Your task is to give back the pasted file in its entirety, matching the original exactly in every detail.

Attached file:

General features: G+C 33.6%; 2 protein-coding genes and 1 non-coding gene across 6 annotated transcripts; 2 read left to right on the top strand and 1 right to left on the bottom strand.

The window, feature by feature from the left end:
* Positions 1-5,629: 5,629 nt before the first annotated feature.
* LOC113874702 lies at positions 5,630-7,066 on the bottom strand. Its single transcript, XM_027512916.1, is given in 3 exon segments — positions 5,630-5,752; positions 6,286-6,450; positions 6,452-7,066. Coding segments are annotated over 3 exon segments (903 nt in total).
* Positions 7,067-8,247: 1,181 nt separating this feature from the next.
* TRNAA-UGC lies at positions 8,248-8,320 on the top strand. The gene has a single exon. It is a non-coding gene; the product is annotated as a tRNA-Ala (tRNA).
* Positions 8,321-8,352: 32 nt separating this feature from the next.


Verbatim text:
General features: G+C 33.6%; 2 protein-coding genes and 1 non-coding gene across 6 annotated transcripts; 2 read left to right on the top strand and 1 right to left on the bottom strand.

The window, feature by feature from the left end:
* Positions 1-5,629: 5,629 nt before the first annotated feature.
* LOC113874702 lies at positions 5,630-7,066 on the bottom strand. Its single transcript, XM_027512916.1, is given in 3 exon segments — positions 5,630-5,752; positions 6,286-6,450; positions 6,452-7,066. Coding segments are annotated over 3 exon segments (903 nt in total).
* Positions 7,067-8,247: 1,181 nt separating this feature from the next.
* TRNAA-UGC lies at positions 8,248-8,320 on the top strand. The gene has a single exon. It is a non-coding gene; the product is annotated as a tRNA-Ala (tRNA).
* Positions 8,321-8,352: 32 nt separating this feature from the next.